We meet again Angelo,
Our Holy Father is most correct. We must obey him. Once again, I repeat what I have said on another Blog.
THE HIDDEN TREASURE OF THE MASS
by St. Leonard-Port Maurice
Nihil Obstat and Imprimatur, 1890
In the world you will have affliction. But take courage, I have overcome the world.—JOHN 16:33
THE THREE EXCELLENCIES OF MASS, PART 1
I. It requires great patience to endure the language of careless livers, breathing atheism itself, and ruinous to devotion; as for instance, “A Mass more or less counts for little.”… ” He who talks in this way lets it be perceived that he has little or no esteem for the thrice-holy sacrifice af the Mass. That sacrifice is the sun of Christianity, the soul of faith, the centre of the Catholic religion, wherein are beheld all her rites, all her ceremonies, and all her Sacraments; in fine, it is the compendium of all the good and beautiful to be found in the Church of God. Wherefore, O ye who now read my words, ponder well how great are the matters to be spoken of in these instructions.
….The sole sacrifice which we have in our holy religion, that is to say, Holy Mass, is a sacrifice, holy, perfect, in every point complete, with which each one of the faithful nobly honors God, protesting at one and the same time his own nothingness and the supreme dominion which God hath over him; a sacrifice called, therefore, by David, sacrificium justitiae, “the sacrifice of justice” (Ps. iv. 5); both because it contains the Just One Himself, and the Saint of Saints, or rather justice and holiness themselves, and because it sanctifies souls by the infusion of grace and the affluence of gifts which it confers. Being, then, a sacrifice so holy -a sacrifice the most venerable and the most excellent of all—in order that you may form a due conception of so great a treasure, we shall here explain, in a manner quite succinct, some of its Divine excellencies. To express them all were not a work to which our poor faculties could attain.
III. The principal excellence of the most Holy Sacrifice of the Mass consists in being essentially, and in the very highest degree, identical with that which was offered on the Cross of Calvary: with this sole difference, that the Sacrifice on the Cross was bloody, and made once for all, and did on that one occasion satisfy fully for all the sins of the world; while the Sacrifice of the Altar is an unbloody sacrifice, which can be repeated an infinite number of times, and was instituted in order to apply in detail that universal ransom which Jesus paid for us on Calvary. So that the bloody Sacrifice was the instrument of redemption; the unbloody is that which puts us in possession: the one threw open the treasury of the merits of Christ Our Lord; the other affords the practical use of that treasury. And, therefore, observe that in Mass there is made not a mere representation, nor a simple commemoration of the Passion and Death of the Redeemer, but there is performed, in a certain true sense, the selfsame most holy act which was performed on Calvary. It may be said, with all truth, that in every Mass Our Redeemer returns mystically to die for us, without really dying, at one and the same time really alive and as it were slain——-vidi Agnum stantem tamquam occisum, “I saw a Lamb standing as it were slain” (Apoc. v. 6).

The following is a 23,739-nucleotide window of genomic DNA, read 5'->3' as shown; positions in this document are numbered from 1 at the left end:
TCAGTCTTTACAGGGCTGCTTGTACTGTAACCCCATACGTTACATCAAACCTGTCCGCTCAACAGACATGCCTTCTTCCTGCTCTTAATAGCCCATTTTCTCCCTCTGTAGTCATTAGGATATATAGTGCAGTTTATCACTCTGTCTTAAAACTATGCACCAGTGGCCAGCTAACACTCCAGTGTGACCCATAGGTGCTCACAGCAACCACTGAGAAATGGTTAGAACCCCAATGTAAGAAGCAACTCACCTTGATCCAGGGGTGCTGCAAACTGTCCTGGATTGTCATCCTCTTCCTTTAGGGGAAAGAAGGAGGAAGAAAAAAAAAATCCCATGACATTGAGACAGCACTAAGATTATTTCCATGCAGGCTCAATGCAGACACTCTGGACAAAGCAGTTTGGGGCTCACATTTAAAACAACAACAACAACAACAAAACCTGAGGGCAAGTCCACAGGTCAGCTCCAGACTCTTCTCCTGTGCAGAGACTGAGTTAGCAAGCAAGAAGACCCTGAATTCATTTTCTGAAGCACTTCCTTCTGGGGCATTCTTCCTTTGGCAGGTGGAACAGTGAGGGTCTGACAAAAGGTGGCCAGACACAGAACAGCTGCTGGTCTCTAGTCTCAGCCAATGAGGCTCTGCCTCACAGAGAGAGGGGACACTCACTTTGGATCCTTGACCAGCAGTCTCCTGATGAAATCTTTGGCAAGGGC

On the anniversary day of the holy Nativity there is represented by the Church the birth of the Lord, but Our Lord is not then born. On the day of the Ascension and on the day of Pentecost, there are shadowed forth the ascent of the Lord to Heaven, and the coming of the Holy Spirit down to the earth; yet it is by no means true that, as each of these days comes round, the Lord again ascends to Heaven, or the Holy Spirit visibly descends to earth. But the same cannot be said of the mystery of Holy Mass, for in it there is made no simple representation of a bygone event, but the selfsame Sacrifice is unbloodily made which, with the shedding of Blood, was made upon the Cross. That same Body, that same Blood, that same Jesus Who then offered Himself upon Calvary, now offers Himself in the Holy Mass. Opus, says the Church, opus nostrae redemptionis exercetur (Orat. s. in Mis. Dom. 9, post Pent). Yes; exercetur; in Mass there is effected, there is continuously practised, that same Sacrifice which was made upon the Cross. Oh, awful, solemn, and stupendous work!
Now, tell me whether, when you enter church to hear Mass, you thoroughly well consider that you are going up as it were to Calvary, to be present at the death of the Redeemer. If so, would you go with behavior so unsubdued, with dress so flaunting? If the Magdalene had gone to Calvary, to the foot of the Cross, all dressed out, perfumed, and adorned, as when she associated with her lovers, what would have been said of her? What, then, shall be said of you who go to holy Mass as if you were going to a ball? But what shall be said if you profane those functions of most dread sanctity with nods and becks, with tattle, with laughter, with the petty attentions of courtship, or with graver sacrileges of thought, word, or deed? Wickedness is hideous at any time, and in any place; but sins committed during the time of Mass, and before the altar, draw down after them the curse of God. Maledictus homo qui tacit opus Domini fraudulenter (Jer. xlviii. 10). Think seriously upon this, while I proceed to disclose to you yet other marvels and glories of this all-precious treasure.